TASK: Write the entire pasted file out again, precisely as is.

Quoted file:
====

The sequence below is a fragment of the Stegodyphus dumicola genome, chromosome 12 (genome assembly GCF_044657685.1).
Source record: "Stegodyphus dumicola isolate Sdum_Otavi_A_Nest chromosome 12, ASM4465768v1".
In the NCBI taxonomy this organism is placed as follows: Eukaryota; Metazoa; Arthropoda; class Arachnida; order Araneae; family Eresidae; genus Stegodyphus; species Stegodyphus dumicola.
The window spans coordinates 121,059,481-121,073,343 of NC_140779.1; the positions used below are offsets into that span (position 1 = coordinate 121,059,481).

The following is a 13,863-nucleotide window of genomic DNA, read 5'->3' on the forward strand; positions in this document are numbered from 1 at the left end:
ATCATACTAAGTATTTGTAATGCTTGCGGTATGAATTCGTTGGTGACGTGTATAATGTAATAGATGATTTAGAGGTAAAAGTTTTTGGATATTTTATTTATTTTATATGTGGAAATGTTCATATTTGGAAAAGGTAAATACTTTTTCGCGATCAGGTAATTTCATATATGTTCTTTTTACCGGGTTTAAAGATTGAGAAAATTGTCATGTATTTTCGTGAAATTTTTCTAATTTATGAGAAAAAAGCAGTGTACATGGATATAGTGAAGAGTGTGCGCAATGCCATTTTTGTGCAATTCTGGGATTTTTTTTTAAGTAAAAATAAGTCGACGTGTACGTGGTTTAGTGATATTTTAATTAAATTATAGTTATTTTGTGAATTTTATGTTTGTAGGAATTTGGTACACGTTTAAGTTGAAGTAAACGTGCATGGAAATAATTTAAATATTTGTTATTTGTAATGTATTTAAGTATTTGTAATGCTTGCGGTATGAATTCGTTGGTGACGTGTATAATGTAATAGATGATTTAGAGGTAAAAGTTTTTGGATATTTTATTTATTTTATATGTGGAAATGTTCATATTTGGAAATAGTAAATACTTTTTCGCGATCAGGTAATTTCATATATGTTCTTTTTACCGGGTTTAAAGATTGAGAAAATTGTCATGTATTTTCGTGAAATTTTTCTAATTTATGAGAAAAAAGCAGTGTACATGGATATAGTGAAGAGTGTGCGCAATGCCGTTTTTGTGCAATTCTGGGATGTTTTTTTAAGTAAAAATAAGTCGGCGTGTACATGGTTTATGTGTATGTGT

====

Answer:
The sequence below is a fragment of the Stegodyphus dumicola genome, chromosome 12 (genome assembly GCF_044657685.1).
Source record: "Stegodyphus dumicola isolate Sdum_Otavi_A_Nest chromosome 12, ASM4465768v1".
In the NCBI taxonomy this organism is placed as follows: Eukaryota; Metazoa; Arthropoda; class Arachnida; order Araneae; family Eresidae; genus Stegodyphus; species Stegodyphus dumicola.
The window spans coordinates 121,059,481-121,073,343 of NC_140779.1; the positions used below are offsets into that span (position 1 = coordinate 121,059,481).

The following is a 13,863-nucleotide window of genomic DNA, read 5'->3' on the forward strand; positions in this document are numbered from 1 at the left end:
ATCATACTAAGTATTTGTAATGCTTGCGGTATGAATTCGTTGGTGACGTGTATAATGTAATAGATGATTTAGAGGTAAAAGTTTTTGGATATTTTATTTATTTTATATGTGGAAATGTTCATATTTGGAAAAGGTAAATACTTTTTCGCGATCAGGTAATTTCATATATGTTCTTTTTACCGGGTTTAAAGATTGAGAAAATTGTCATGTATTTTCGTGAAATTTTTCTAATTTATGAGAAAAAAGCAGTGTACATGGATATAGTGAAGAGTGTGCGCAATGCCATTTTTGTGCAATTCTGGGATTTTTTTTTAAGTAAAAATAAGTCGACGTGTACGTGGTTTAGTGATATTTTAATTAAATTATAGTTATTTTGTGAATTTTATGTTTGTAGGAATTTGGTACACGTTTAAGTTGAAGTAAACGTGCATGGAAATAATTTAAATATTTGTTATTTGTAATGTATTTAAGTATTTGTAATGCTTGCGGTATGAATTCGTTGGTGACGTGTATAATGTAATAGATGATTTAGAGGTAAAAGTTTTTGGATATTTTATTTATTTTATATGTGGAAATGTTCATATTTGGAAATAGTAAATACTTTTTCGCGATCAGGTAATTTCATATATGTTCTTTTTACCGGGTTTAAAGATTGAGAAAATTGTCATGTATTTTCGTGAAATTTTTCTAATTTATGAGAAAAAAGCAGTGTACATGGATATAGTGAAGAGTGTGCGCAATGCCGTTTTTGTGCAATTCTGGGATGTTTTTTTAAGTAAAAATAAGTCGGCGTGTACATGGTTTATGTGTATGTGT